EDWARD WILLIAMS
POLITICAL, RELIGIOUS, AND SOCIAL VIEWS

Political Views.

Defining the Power of Government I believe as our fore-fathers in a "wise and frugal governement, which shall restrain men from injuring one another," but which otherwise leave them free to regulate their own affairs.
In an effort to minimize the influence of the central government, I believe in reducing the number of employees, forbid any elected official from drawing retirement pay, maintain and train an adequate military force for the protection of our nation against any ememy whomsoever they may be, and cut the national debt. I am delighted that President Madison after much encouragement from Jefferson added a Bill of Rights to the document in the form of ten amendments. Those rights that Jefferson insisted upon---among them freedom of speech, assembly, and practice of religion---have become fundamental and synonymous with American life.

I believe the type of government that I described in the paragraph above can be defined as a form of democracy. There are two forms of Democracy:
Pure democracy
A form of government in which political power resides in all the people and is excercised by them directly.
Representive democracy
Is given to elected representative with each citizen sharing equally in political privllege and duty, and with his right to do so protected by free elections and other guarantees.

In spite of democracy tolling the beautiful sounds and thoughts of freedom like a church bell with its beautiful sounds It can be devastating to people that are selfish and thinking what democracy can do for them rather than what personal sacrifices they can do to improve and enhance freedom. For instance may I refer you to the 56 men who signed the declararation of Independence, they all just before the end of their lives suffered devastation and all died a terrible death. Those who came after them unselfish with the same patriotic responsibilities, not only for their generation but all subsequent generations to follow gave us a constitution of democracy. We, in the last few generation with liberal ideas, like Chamberlain of England appeasing Hitler we are appeasing or tolerating commuism, facism and all sorts of "ism" these ism cannot coexist with Americanism. Frankly and honestly I say these "ism" with the NAACP, LULAC, and KUKLUXKLAN should be forbidden to practice in this country only under the penality of death. I have heard people say I don't agree with you but I will fight for your right to express your-self. When I first heard this remark it had a bitter and false ring. Now I know why! I will fight for freedom, but I will not fight for your right to practice any "ism" except Americanism For a democracy to flourish the peoples must be educated in academics, and grow in wisdom; and taught patrotism. Recorded history will reveal to you if you research, that there was a country probably one of the "Greek states" 500 B.C. that had an excellent government under the form of democracy. Freedom rung only for two hundred years. It collapsed! As the wise man said,"It is the enemy from within that is more devastating than the enemy from without." That wise man was our Lord Jesus Christ,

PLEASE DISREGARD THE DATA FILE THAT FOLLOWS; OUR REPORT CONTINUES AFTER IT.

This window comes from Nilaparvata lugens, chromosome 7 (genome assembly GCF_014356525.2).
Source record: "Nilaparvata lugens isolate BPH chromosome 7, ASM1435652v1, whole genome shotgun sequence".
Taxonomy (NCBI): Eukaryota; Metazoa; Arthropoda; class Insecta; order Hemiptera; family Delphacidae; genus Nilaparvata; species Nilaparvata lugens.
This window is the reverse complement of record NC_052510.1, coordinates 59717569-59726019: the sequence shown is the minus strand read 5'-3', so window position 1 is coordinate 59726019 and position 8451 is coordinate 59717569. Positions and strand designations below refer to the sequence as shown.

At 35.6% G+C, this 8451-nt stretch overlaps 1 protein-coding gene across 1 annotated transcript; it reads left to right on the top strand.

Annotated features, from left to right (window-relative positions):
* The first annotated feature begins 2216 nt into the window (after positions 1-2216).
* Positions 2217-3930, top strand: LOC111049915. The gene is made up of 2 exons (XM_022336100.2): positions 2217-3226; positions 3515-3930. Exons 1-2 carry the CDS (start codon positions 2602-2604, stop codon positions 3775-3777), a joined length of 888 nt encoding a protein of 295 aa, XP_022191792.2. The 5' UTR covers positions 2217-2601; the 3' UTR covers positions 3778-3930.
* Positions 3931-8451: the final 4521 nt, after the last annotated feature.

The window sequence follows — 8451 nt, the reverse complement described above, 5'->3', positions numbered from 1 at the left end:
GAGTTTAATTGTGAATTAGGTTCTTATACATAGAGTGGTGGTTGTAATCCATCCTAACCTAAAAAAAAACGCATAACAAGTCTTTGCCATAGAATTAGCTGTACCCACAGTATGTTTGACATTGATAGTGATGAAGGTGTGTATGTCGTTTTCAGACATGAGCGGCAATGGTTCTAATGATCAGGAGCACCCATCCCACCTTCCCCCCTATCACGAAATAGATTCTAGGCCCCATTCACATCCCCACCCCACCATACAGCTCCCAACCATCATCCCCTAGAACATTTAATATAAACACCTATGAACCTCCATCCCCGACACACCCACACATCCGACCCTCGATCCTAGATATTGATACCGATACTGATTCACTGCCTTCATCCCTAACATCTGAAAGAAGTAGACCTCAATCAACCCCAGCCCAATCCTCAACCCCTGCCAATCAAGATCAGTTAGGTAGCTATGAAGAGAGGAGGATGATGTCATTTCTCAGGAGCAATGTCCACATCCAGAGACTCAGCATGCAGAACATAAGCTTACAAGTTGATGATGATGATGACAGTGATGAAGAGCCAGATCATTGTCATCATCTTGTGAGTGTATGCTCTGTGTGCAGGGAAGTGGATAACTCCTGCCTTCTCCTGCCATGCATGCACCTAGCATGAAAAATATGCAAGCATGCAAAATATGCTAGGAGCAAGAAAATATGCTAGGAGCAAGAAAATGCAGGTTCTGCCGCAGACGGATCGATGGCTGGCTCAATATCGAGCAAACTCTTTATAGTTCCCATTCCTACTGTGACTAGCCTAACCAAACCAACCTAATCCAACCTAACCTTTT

Religious Views.

Authors Views

One Day At A Time

As all the Samartian that came to the well to see Jesus after the woman had informed them that there was a man whom she believed was the Messiah and they believed because of the expierence factor they expierenced in his presence, not what the woman said with enthusiasm, I like wise believe in his Divine Majesty, not because I read the bible but because of expierence factors relating to His Divine Majesty, thus he revealed Himself. I believe in the bible as a text book, that is to guide me, and for inspiration. I am a member of the Universal Church.

I believe in one God with all my heart and soul, I love my-self unto God and therefore I am perfectly capable in loving my fellow-man as mself. This is why I give every-man my profound respect on a silver platter laced in gold. My behavior to my fellow-man is by the grace of God that flows through me. God Is a Trinity; the Father, the Son, and the HolyGhost, they harmonize, they desire the same thing. If God is Infinite and that we are a part of him, then we are finite and should not be at odds with one another. For God does not tell one man one thing and then go to another and give a different version of the same subject. The Trinity does not provoke dissention among his creatures. Then why do you argue the bible and sometimes become at odds with one another.